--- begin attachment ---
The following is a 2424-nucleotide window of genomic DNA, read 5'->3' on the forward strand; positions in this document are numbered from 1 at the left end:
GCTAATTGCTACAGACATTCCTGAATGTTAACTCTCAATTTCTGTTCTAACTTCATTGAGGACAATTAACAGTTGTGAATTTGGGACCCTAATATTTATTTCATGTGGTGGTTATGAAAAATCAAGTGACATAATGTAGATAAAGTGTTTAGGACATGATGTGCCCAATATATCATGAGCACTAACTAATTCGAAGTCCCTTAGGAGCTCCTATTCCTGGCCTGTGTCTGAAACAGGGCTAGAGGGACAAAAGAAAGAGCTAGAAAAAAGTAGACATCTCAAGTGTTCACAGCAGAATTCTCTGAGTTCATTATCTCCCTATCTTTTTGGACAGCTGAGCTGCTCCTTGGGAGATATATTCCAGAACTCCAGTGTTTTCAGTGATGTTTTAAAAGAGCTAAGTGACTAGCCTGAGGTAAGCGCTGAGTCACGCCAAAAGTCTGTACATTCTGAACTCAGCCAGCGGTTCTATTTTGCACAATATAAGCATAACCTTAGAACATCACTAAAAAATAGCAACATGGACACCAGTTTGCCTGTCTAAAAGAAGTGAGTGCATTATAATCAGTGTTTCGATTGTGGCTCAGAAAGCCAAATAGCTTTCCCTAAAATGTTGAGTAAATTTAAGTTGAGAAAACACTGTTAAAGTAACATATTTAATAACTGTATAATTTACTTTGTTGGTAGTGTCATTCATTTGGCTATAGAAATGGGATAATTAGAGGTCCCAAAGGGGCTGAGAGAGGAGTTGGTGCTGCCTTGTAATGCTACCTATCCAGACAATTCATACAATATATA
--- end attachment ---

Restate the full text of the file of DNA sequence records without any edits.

The following is a 2424-nucleotide window of genomic DNA, read 5'->3' on the forward strand; positions in this document are numbered from 1 at the left end:
GCTAATTGCTACAGACATTCCTGAATGTTAACTCTCAATTTCTGTTCTAACTTCATTGAGGACAATTAACAGTTGTGAATTTGGGACCCTAATATTTATTTCATGTGGTGGTTATGAAAAATCAAGTGACATAATGTAGATAAAGTGTTTAGGACATGATGTGCCCAATATATCATGAGCACTAACTAATTCGAAGTCCCTTAGGAGCTCCTATTCCTGGCCTGTGTCTGAAACAGGGCTAGAGGGACAAAAGAAAGAGCTAGAAAAAAGTAGACATCTCAAGTGTTCACAGCAGAATTCTCTGAGTTCATTATCTCCCTATCTTTTTGGACAGCTGAGCTGCTCCTTGGGAGATATATTCCAGAACTCCAGTGTTTTCAGTGATGTTTTAAAAGAGCTAAGTGACTAGCCTGAGGTAAGCGCTGAGTCACGCCAAAAGTCTGTACATTCTGAACTCAGCCAGCGGTTCTATTTTGCACAATATAAGCATAACCTTAGAACATCACTAAAAAATAGCAACATGGACACCAGTTTGCCTGTCTAAAAGAAGTGAGTGCATTATAATCAGTGTTTCGATTGTGGCTCAGAAAGCCAAATAGCTTTCCCTAAAATGTTGAGTAAATTTAAGTTGAGAAAACACTGTTAAAGTAACATATTTAATAACTGTATAATTTACTTTGTTGGTAGTGTCATTCATTTGGCTATAGAAATGGGATAATTAGAGGTCCCAAAGGGGCTGAGAGAGGAGTTGGTGCTGCCTTGTAATGCTACCTATCCAGACAATTCATACAATATATA